Thanks: lyra_sena dear sweet god you put up with a lot on this one. I mean, you sat with me *ON THE PHONE* and listened to me pitch a temper tantrum. I mean, God. You're amazing. Thank you for nursing me through this. Thank you, thank you.
bexless, thank you for audiencing.
And, again, Lyra. Sweet dear god, thank you for being the best beta.
The blanket was soft, blue, and probably hadn’t been washed recently. It smelled vaguely of grass, and feet. Lex pulled it tight around his shoulders, and leaned against the white, smooth surface of the cushion. It was a small boat, and the vibrations from the engine shook Lex’s teeth – a hum, the thrum of electricity he’d missed. He could hear the fishermen talking, words blending into one another, slow, easy, comfortable.
When Lex looked back over the water, he could barely see the island at all – just a faint line of sand curving into the water. Waves lapped against the sides of the boat, and it swayed. The raft Lex had been building was left leaning drunkenly to one side, browned palm fronds hanging dejectedly from the canopy. Beside it, Lex knew, there were three coconuts, and a sharpened shell; his toolbox. A tall, fat palm squatted by the grass mats Lex had painstakingly put together. They’d put out the fire on the beach before leaving, and all that were left were charred, blackened sticks piled haphazardly one on top of the other.
There wasn’t anybody on the island now. There wasn’t a body beside what used to be the bonfire – just a pile of burnt seaweed, brown, and brittle. It crumbled in his hands, and rattled when he dropped it. It left dust on his fingers, and Lex wiped his hands against the blanket again. He shuddered, and pull his knees closer.
He closed his eyes, and breathed, slowly. The air was heavy with salt, and sprays of water splashed against his cheeks. The men mended nets and steered, their accent musical and soothing. The boat rocked and Lex clutched his compass, and fell asleep.
Lex’s fingers were white on the handle of the machete. His shoulder popped as he swung it down, and air split audibly. Louis smiled up at him, eyes hectic, even as the point cracked his skin, even as the blade bit his bone. It reverberated up the metal, and Lex’s arm tingled with the impact. He gulped in oxygen, and it burned. Louis’ chest was smooth, and warm beneath his foot.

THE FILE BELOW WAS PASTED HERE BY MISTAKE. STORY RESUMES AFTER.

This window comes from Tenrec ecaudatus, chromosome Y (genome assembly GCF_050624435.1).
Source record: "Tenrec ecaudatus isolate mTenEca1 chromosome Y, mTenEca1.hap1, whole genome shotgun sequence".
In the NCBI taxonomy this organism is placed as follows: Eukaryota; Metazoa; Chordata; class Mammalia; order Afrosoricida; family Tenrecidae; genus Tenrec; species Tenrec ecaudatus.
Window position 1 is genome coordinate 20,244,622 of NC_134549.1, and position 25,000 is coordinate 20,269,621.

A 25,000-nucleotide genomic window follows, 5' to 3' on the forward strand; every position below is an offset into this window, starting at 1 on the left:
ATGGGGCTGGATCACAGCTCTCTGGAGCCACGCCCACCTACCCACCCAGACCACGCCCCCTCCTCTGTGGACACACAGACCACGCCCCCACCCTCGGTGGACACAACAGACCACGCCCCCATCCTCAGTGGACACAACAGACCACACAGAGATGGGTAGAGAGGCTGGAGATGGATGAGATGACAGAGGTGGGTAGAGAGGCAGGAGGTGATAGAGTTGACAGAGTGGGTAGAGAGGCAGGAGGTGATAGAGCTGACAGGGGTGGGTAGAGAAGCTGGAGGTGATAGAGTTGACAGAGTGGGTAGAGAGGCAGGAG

Louis’ blood was hot across his face. He could smell it, taste it. He wiped at it, noticing how it stained the lines of his fingers a deep, flat red – just the same way it was staining the sand.
When he turned to see the fisherman, his foot pivoted, and his toe landed in a clump of congealed sand. Louis’ blood.
There were so many details and Lex remembered everything. Down to the way Louis’ lips had turned up just as he took his last breath – that bitchy little smirk Lex had hated so much – and the way Louis’ matted blonde dreds had looked like snakes, fanned out across ashen dunes.
The sand was stained orange and yellow by the bonfire. A man stood in front of the sparse sawgrass, shifting his weight from foot to foot. His eyes were big, brown and soft.
Lex could still feel Louis’ blood splattered across his face. There was nothing there, nothing where Louis should have been. Nothing but him, the fisherman, and the fire biting into the night.
Lex woke up between stiff, starched sheets that smelled chalky, and chafed his raw skin as he sat up. He could hear people walking by, the soles of their shoes squeaking loudly, and the whining of wheels rolling along the floor.
His mouth was dry, and when he licked his lips, they felt like paper. There was a needle, an IV drip, stuck into his arm. He examined it, pushing it lightly with one finger, and winced.
It was a small room, and the walls were bright green – a cheerful lime, that told Lex plainly he was still in the islands, if not on *the* island anymore. A small window let in bright light, silhouetting the sinuous body of a gecko that clung to the pane outside.